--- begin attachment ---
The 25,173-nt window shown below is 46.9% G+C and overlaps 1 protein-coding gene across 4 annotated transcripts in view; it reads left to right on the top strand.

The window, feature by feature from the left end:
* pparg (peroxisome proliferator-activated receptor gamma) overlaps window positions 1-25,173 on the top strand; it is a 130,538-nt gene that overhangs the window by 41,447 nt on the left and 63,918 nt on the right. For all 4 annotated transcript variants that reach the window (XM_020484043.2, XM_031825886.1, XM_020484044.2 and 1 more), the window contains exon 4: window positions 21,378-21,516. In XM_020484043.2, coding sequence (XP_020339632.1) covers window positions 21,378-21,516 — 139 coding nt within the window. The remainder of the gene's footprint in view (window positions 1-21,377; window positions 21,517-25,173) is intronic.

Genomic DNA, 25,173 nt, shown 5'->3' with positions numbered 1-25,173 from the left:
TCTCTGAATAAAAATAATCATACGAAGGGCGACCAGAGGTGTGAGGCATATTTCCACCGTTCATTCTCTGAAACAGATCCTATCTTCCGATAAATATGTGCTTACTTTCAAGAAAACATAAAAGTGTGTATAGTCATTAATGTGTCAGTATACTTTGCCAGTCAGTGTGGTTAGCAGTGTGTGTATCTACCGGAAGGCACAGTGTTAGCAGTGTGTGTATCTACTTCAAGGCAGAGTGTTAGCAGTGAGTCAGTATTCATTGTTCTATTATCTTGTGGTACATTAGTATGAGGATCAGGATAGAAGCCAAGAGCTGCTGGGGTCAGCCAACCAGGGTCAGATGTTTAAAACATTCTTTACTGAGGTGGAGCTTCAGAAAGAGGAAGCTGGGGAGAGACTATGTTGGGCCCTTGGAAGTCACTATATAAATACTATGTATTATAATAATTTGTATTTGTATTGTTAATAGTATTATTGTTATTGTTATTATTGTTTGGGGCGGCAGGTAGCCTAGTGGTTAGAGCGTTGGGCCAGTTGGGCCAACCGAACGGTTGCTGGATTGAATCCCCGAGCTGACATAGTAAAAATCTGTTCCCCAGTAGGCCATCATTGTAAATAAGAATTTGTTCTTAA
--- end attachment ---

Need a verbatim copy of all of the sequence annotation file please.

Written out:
The 25,173-nt window shown below is 46.9% G+C and overlaps 1 protein-coding gene across 4 annotated transcripts in view; it reads left to right on the top strand.

The window, feature by feature from the left end:
* pparg (peroxisome proliferator-activated receptor gamma) overlaps window positions 1-25,173 on the top strand; it is a 130,538-nt gene that overhangs the window by 41,447 nt on the left and 63,918 nt on the right. For all 4 annotated transcript variants that reach the window (XM_020484043.2, XM_031825886.1, XM_020484044.2 and 1 more), the window contains exon 4: window positions 21,378-21,516. In XM_020484043.2, coding sequence (XP_020339632.1) covers window positions 21,378-21,516 — 139 coding nt within the window. The remainder of the gene's footprint in view (window positions 1-21,377; window positions 21,517-25,173) is intronic.

Genomic DNA, 25,173 nt, shown 5'->3' with positions numbered 1-25,173 from the left:
TCTCTGAATAAAAATAATCATACGAAGGGCGACCAGAGGTGTGAGGCATATTTCCACCGTTCATTCTCTGAAACAGATCCTATCTTCCGATAAATATGTGCTTACTTTCAAGAAAACATAAAAGTGTGTATAGTCATTAATGTGTCAGTATACTTTGCCAGTCAGTGTGGTTAGCAGTGTGTGTATCTACCGGAAGGCACAGTGTTAGCAGTGTGTGTATCTACTTCAAGGCAGAGTGTTAGCAGTGAGTCAGTATTCATTGTTCTATTATCTTGTGGTACATTAGTATGAGGATCAGGATAGAAGCCAAGAGCTGCTGGGGTCAGCCAACCAGGGTCAGATGTTTAAAACATTCTTTACTGAGGTGGAGCTTCAGAAAGAGGAAGCTGGGGAGAGACTATGTTGGGCCCTTGGAAGTCACTATATAAATACTATGTATTATAATAATTTGTATTTGTATTGTTAATAGTATTATTGTTATTGTTATTATTGTTTGGGGCGGCAGGTAGCCTAGTGGTTAGAGCGTTGGGCCAGTTGGGCCAACCGAACGGTTGCTGGATTGAATCCCCGAGCTGACATAGTAAAAATCTGTTCCCCAGTAGGCCATCATTGTAAATAAGAATTTGTTCTTAA